"The information we were provided was rumored reports of the shooting of Plaxico Burress being reported on ESPN and elsewhere, and not information provided by the NFL," said NYPD Deputy Commissioner for Public Information Paul Browne.
The Giants said Wednesday the team trainer sent Burress to New York Presbyterian because he wanted Burress near the Hospital for Special Surgery, which is located next door, in case the injury to his right thigh required any orthopedic work by team physicians.
The team said Mark Drakos, a doctor from the Hospital for Special Surgery who has treated Giants players in the past, examined Burress after he was paged by New York Presbyterian. The team said it was a coincidence that Drakos was on call.
When Barnes arrived at the hospital, he asked to see Burress, by name, and was taken to the room where he was being treated. Barnes later learned Burress had been issued a hospital ID bracelet with an alias, and Hanlon said neither Barnes nor the Giants had any involvement with Burress being admitted under a false name.
While Barnes waited outside the room, an attending physician approached Barnes and said Burress had suffered no vascular injuries. She then returned to the treatment room. The team said Barnes did not know the doctor and was not in the room while she was treating Burress.
Dr. Josyann Abisaab has been suspended for not reporting Burress' gunshot injury, as required by law.
Abisaab, who's affiliated with the hospital and specializes in internal and emergency medicine, could not be reached for comment.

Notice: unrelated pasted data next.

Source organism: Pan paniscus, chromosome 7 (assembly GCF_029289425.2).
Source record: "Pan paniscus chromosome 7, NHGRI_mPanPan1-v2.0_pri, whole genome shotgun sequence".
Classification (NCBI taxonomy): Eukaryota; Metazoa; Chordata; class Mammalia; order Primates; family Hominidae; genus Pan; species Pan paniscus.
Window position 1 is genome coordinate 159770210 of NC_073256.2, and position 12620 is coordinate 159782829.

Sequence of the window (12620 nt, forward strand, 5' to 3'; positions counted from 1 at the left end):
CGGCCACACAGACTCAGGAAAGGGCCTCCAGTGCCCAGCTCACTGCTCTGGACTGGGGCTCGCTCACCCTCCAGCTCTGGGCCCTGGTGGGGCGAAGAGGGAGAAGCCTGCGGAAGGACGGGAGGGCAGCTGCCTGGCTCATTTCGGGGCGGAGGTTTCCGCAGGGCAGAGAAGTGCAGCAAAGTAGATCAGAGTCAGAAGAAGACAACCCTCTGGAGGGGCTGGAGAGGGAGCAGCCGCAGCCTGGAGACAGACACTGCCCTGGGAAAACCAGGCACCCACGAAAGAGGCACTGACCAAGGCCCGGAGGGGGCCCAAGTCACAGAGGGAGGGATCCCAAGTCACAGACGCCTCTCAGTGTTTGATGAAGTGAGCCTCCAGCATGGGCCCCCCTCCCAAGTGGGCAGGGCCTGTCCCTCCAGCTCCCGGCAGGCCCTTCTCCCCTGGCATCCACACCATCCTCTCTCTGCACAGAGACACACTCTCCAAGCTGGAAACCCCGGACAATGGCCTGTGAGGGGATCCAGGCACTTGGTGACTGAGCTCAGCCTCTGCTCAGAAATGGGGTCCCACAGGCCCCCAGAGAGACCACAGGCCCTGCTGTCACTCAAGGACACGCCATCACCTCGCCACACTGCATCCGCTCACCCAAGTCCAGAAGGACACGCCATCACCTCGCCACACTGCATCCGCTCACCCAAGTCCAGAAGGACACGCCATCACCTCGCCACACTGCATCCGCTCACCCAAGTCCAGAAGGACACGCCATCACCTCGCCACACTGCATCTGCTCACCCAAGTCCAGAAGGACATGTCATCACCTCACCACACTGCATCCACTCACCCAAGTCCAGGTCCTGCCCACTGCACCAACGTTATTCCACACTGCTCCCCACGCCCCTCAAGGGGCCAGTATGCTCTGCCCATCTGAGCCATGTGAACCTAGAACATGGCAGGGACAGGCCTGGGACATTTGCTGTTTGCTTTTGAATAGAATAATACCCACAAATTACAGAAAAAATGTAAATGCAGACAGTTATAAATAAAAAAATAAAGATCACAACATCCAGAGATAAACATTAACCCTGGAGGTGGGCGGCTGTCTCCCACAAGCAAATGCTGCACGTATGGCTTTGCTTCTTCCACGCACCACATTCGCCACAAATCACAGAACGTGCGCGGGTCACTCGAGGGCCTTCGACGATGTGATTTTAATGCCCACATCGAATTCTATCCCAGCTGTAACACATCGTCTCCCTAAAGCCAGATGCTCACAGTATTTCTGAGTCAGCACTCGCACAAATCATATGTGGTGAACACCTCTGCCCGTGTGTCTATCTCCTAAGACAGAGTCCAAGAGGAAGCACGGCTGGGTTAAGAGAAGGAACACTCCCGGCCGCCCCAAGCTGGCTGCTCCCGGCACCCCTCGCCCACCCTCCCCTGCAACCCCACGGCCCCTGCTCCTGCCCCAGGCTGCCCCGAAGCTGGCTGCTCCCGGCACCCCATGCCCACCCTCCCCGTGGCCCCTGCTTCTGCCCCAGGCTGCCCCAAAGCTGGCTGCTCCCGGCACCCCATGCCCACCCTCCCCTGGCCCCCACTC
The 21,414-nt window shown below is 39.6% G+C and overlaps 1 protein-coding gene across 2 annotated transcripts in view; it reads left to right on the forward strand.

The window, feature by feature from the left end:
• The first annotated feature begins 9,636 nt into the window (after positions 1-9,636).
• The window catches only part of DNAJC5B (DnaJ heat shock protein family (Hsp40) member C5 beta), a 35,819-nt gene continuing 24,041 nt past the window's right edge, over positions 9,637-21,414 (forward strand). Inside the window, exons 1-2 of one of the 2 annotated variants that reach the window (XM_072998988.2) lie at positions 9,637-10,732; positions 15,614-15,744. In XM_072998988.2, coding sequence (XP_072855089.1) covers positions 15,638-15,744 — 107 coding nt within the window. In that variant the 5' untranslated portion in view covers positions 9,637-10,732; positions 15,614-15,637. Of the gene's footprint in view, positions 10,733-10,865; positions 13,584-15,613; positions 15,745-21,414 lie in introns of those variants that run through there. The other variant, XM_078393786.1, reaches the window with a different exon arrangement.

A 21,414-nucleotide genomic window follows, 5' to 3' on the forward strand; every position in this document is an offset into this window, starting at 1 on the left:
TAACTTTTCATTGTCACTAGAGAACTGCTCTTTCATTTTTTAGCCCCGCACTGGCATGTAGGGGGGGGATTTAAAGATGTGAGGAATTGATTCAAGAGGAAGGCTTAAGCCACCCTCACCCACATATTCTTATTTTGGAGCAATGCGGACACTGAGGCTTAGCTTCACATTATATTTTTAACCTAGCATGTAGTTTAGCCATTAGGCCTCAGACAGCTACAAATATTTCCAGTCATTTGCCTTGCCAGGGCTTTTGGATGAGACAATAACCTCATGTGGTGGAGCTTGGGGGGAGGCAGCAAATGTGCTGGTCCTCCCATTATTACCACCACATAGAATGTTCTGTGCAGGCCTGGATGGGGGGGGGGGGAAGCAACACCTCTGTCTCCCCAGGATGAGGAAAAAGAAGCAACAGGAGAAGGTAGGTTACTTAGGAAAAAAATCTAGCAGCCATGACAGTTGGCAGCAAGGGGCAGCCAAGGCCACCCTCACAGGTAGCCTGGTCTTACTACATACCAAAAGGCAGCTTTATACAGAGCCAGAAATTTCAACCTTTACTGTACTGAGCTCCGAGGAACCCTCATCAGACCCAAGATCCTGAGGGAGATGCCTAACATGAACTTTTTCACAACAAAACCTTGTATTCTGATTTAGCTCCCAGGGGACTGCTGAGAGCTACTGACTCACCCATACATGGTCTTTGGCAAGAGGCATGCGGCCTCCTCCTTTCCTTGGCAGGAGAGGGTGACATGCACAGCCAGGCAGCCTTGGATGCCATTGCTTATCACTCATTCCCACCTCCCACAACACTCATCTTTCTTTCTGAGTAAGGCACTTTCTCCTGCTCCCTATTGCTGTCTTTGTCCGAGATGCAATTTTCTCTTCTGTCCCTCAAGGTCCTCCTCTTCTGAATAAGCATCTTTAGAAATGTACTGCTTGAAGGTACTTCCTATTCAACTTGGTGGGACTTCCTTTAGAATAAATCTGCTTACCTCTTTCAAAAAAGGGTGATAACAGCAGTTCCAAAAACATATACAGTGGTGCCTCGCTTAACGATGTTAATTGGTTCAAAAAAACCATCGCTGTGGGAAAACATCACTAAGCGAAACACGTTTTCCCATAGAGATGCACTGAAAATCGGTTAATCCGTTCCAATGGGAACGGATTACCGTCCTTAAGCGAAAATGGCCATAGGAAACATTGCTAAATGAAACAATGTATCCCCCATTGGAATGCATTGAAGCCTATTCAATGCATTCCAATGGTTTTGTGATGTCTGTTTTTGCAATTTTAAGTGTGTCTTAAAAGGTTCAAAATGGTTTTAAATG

Police still want to interview the people at the hospital who treated Burress and did not report the shooting, as required by law. Burress is believed to have used an alias, but the hospital must report a gunshot wound regardless of whether they know the identification of the person.
Burress has been charged with illegal weapons possession, a felony that requires a mandatory minimum 3 1/2 years and a maximum of 15 years in prison if convicted.
Authorities are trying to determine whether Pierce tried to cover up the shooting. Police say Pierce returned to New Jersey with Burress' gun in the glove compartment of his black Cadillac Escalade. Investigators have impounded the SUV to search it for any blood or gun residue.
Pierce is expected to play Sunday against Philadelphia, with the Giants (11-1) on the verge of clinching the NFC East and gaining a first-round playoff bye.
Even if the team makes the playoffs, Burress won't be a part of it.
The team fined and suspended Burress for four games, the rest of the regular season, Tuesday. The Giants also placed him on the reserve non-football injury list, which means he won't be back for the playoffs.
The NFL Players Association, however, said in a statement that it was reviewing the Giants' actions and planned to file a grievance, saying Burress' collective bargaining rights were violated.
"I had a conversation with Plaxico. He was very humble. He was remorseful," Coughlin said. "Obviously that doesn't change anything. But you have to understand that he is part of our team and our concern is with he and his family's well being, and the ability of him to get through this circumstance and be healthy again."